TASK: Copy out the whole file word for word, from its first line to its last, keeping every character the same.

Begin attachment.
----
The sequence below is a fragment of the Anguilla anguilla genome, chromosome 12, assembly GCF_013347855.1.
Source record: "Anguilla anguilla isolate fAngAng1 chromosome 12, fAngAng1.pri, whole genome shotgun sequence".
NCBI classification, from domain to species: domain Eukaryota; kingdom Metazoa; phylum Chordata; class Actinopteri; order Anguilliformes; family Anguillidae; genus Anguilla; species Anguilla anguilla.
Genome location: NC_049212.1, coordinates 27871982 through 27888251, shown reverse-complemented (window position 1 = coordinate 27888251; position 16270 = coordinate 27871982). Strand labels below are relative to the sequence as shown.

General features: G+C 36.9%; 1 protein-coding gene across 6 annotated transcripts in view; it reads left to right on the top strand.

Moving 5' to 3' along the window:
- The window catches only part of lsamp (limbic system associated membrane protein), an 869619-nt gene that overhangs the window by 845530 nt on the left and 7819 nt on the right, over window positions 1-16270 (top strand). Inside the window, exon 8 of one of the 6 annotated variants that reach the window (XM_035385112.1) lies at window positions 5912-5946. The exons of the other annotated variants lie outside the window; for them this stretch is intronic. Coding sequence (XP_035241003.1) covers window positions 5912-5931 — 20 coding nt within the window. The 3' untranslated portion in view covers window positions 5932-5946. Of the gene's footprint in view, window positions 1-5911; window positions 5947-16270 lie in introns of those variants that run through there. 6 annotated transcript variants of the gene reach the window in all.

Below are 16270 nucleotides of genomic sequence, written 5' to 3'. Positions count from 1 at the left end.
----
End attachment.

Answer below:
The sequence below is a fragment of the Anguilla anguilla genome, chromosome 12, assembly GCF_013347855.1.
Source record: "Anguilla anguilla isolate fAngAng1 chromosome 12, fAngAng1.pri, whole genome shotgun sequence".
NCBI classification, from domain to species: domain Eukaryota; kingdom Metazoa; phylum Chordata; class Actinopteri; order Anguilliformes; family Anguillidae; genus Anguilla; species Anguilla anguilla.
Genome location: NC_049212.1, coordinates 27871982 through 27888251, shown reverse-complemented (window position 1 = coordinate 27888251; position 16270 = coordinate 27871982). Strand labels below are relative to the sequence as shown.

General features: G+C 36.9%; 1 protein-coding gene across 6 annotated transcripts in view; it reads left to right on the top strand.

Moving 5' to 3' along the window:
- The window catches only part of lsamp (limbic system associated membrane protein), an 869619-nt gene that overhangs the window by 845530 nt on the left and 7819 nt on the right, over window positions 1-16270 (top strand). Inside the window, exon 8 of one of the 6 annotated variants that reach the window (XM_035385112.1) lies at window positions 5912-5946. The exons of the other annotated variants lie outside the window; for them this stretch is intronic. Coding sequence (XP_035241003.1) covers window positions 5912-5931 — 20 coding nt within the window. The 3' untranslated portion in view covers window positions 5932-5946. Of the gene's footprint in view, window positions 1-5911; window positions 5947-16270 lie in introns of those variants that run through there. 6 annotated transcript variants of the gene reach the window in all.

Below are 16270 nucleotides of genomic sequence, written 5' to 3'. Positions count from 1 at the left end.